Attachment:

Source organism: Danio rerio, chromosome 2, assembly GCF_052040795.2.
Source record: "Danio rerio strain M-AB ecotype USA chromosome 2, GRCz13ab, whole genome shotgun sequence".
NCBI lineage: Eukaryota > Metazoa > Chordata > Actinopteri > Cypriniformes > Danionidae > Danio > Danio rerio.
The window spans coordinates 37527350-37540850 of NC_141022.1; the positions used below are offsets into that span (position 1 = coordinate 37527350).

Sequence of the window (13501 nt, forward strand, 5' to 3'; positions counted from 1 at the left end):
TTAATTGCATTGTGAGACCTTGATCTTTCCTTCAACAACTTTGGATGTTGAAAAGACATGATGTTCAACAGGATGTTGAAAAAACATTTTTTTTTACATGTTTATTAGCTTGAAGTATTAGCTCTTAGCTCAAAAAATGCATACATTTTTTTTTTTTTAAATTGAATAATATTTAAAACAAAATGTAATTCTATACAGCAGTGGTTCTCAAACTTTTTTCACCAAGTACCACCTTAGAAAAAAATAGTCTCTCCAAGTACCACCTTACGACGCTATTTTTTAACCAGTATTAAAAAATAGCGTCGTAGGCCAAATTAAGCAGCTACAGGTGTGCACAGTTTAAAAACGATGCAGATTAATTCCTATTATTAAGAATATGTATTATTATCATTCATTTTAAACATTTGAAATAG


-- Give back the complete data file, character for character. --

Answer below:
Source organism: Danio rerio, chromosome 2, assembly GCF_052040795.2.
Source record: "Danio rerio strain M-AB ecotype USA chromosome 2, GRCz13ab, whole genome shotgun sequence".
NCBI lineage: Eukaryota > Metazoa > Chordata > Actinopteri > Cypriniformes > Danionidae > Danio > Danio rerio.
The window spans coordinates 37527350-37540850 of NC_141022.1; the positions used below are offsets into that span (position 1 = coordinate 37527350).

Sequence of the window (13501 nt, forward strand, 5' to 3'; positions counted from 1 at the left end):
TTAATTGCATTGTGAGACCTTGATCTTTCCTTCAACAACTTTGGATGTTGAAAAGACATGATGTTCAACAGGATGTTGAAAAAACATTTTTTTTTACATGTTTATTAGCTTGAAGTATTAGCTCTTAGCTCAAAAAATGCATACATTTTTTTTTTTTTAAATTGAATAATATTTAAAACAAAATGTAATTCTATACAGCAGTGGTTCTCAAACTTTTTTCACCAAGTACCACCTTAGAAAAAAATAGTCTCTCCAAGTACCACCTTACGACGCTATTTTTTAACCAGTATTAAAAAATAGCGTCGTAGGCCAAATTAAGCAGCTACAGGTGTGCACAGTTTAAAAACGATGCAGATTAATTCCTATTATTAAGAATATGTATTATTATCATTCATTTTAAACATTTGAAATAG